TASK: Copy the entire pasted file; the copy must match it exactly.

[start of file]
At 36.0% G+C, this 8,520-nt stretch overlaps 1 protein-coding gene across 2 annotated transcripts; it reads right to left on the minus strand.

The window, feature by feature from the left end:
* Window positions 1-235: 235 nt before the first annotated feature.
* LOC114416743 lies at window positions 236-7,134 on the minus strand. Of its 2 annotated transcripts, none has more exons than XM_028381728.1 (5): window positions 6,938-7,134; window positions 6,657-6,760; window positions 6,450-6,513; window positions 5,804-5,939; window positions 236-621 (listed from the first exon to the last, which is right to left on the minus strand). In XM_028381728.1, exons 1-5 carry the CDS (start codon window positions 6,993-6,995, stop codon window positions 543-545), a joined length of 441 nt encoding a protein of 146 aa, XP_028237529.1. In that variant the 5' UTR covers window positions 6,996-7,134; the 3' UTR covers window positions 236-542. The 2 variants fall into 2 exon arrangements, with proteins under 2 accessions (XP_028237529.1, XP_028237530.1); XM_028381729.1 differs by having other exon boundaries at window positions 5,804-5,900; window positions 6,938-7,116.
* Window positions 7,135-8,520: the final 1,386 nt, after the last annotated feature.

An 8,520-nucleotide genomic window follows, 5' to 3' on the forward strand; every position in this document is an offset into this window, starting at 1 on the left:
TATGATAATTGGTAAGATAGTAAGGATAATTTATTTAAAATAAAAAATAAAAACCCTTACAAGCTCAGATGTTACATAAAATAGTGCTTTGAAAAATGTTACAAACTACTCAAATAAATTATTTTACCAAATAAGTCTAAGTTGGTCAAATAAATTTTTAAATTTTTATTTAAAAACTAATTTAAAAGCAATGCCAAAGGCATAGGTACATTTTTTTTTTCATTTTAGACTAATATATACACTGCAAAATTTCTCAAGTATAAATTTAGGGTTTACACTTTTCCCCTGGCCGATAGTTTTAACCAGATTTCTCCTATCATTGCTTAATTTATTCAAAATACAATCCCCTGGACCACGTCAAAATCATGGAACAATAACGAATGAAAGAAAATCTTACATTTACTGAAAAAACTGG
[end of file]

At 36.0% G+C, this 8,520-nt stretch overlaps 1 protein-coding gene across 2 annotated transcripts; it reads right to left on the minus strand.

The window, feature by feature from the left end:
* Window positions 1-235: 235 nt before the first annotated feature.
* LOC114416743 lies at window positions 236-7,134 on the minus strand. Of its 2 annotated transcripts, none has more exons than XM_028381728.1 (5): window positions 6,938-7,134; window positions 6,657-6,760; window positions 6,450-6,513; window positions 5,804-5,939; window positions 236-621 (listed from the first exon to the last, which is right to left on the minus strand). In XM_028381728.1, exons 1-5 carry the CDS (start codon window positions 6,993-6,995, stop codon window positions 543-545), a joined length of 441 nt encoding a protein of 146 aa, XP_028237529.1. In that variant the 5' UTR covers window positions 6,996-7,134; the 3' UTR covers window positions 236-542. The 2 variants fall into 2 exon arrangements, with proteins under 2 accessions (XP_028237529.1, XP_028237530.1); XM_028381729.1 differs by having other exon boundaries at window positions 5,804-5,900; window positions 6,938-7,116.
* Window positions 7,135-8,520: the final 1,386 nt, after the last annotated feature.

An 8,520-nucleotide genomic window follows, 5' to 3' on the forward strand; every position in this document is an offset into this window, starting at 1 on the left:
TATGATAATTGGTAAGATAGTAAGGATAATTTATTTAAAATAAAAAATAAAAACCCTTACAAGCTCAGATGTTACATAAAATAGTGCTTTGAAAAATGTTACAAACTACTCAAATAAATTATTTTACCAAATAAGTCTAAGTTGGTCAAATAAATTTTTAAATTTTTATTTAAAAACTAATTTAAAAGCAATGCCAAAGGCATAGGTACATTTTTTTTTTCATTTTAGACTAATATATACACTGCAAAATTTCTCAAGTATAAATTTAGGGTTTACACTTTTCCCCTGGCCGATAGTTTTAACCAGATTTCTCCTATCATTGCTTAATTTATTCAAAATACAATCCCCTGGACCACGTCAAAATCATGGAACAATAACGAATGAAAGAAAATCTTACATTTACTGAAAAAACTGG